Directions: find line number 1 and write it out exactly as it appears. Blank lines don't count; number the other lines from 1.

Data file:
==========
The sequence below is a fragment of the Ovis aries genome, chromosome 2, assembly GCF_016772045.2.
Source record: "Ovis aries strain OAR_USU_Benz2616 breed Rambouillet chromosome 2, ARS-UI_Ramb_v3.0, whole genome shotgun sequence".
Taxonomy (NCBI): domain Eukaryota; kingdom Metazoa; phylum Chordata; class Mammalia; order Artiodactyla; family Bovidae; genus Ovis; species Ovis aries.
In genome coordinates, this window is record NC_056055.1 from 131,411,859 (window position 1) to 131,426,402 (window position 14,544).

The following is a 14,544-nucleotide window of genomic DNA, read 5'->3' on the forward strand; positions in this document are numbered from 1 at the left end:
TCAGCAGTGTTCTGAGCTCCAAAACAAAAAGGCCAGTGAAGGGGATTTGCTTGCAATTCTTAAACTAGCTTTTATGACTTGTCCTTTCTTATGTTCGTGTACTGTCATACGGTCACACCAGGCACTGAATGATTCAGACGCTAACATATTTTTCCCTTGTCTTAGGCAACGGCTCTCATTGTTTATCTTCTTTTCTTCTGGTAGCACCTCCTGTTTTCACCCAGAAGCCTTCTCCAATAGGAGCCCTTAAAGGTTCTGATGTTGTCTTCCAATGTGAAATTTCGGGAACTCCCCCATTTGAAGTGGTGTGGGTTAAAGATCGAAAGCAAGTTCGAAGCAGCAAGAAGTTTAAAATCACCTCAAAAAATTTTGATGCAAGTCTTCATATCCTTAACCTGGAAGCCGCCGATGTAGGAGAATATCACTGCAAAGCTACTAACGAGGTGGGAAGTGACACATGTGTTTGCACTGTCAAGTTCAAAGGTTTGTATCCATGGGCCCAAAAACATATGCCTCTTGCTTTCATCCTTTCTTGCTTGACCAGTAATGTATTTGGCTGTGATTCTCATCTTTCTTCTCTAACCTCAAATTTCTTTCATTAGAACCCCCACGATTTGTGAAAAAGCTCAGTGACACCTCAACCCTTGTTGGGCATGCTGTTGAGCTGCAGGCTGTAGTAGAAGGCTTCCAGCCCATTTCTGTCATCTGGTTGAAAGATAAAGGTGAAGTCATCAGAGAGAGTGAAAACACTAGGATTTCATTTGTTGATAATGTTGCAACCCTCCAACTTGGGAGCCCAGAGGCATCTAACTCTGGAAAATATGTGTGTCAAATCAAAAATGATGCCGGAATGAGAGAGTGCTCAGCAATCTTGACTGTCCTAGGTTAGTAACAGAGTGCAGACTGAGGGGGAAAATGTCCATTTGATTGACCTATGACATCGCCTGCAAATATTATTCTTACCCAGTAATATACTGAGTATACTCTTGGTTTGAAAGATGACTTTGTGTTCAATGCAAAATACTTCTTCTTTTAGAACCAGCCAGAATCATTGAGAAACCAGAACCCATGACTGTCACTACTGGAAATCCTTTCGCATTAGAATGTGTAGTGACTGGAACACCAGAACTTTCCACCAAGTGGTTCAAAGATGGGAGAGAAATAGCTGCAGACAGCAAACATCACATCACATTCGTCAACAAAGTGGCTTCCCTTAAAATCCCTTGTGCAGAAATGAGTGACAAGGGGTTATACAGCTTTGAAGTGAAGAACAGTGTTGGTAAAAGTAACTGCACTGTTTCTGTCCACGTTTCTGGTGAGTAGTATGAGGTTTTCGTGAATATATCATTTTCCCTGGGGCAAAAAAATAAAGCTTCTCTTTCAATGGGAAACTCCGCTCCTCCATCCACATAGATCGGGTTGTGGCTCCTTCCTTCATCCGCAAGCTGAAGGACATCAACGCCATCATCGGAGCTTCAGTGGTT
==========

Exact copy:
The sequence below is a fragment of the Ovis aries genome, chromosome 2, assembly GCF_016772045.2.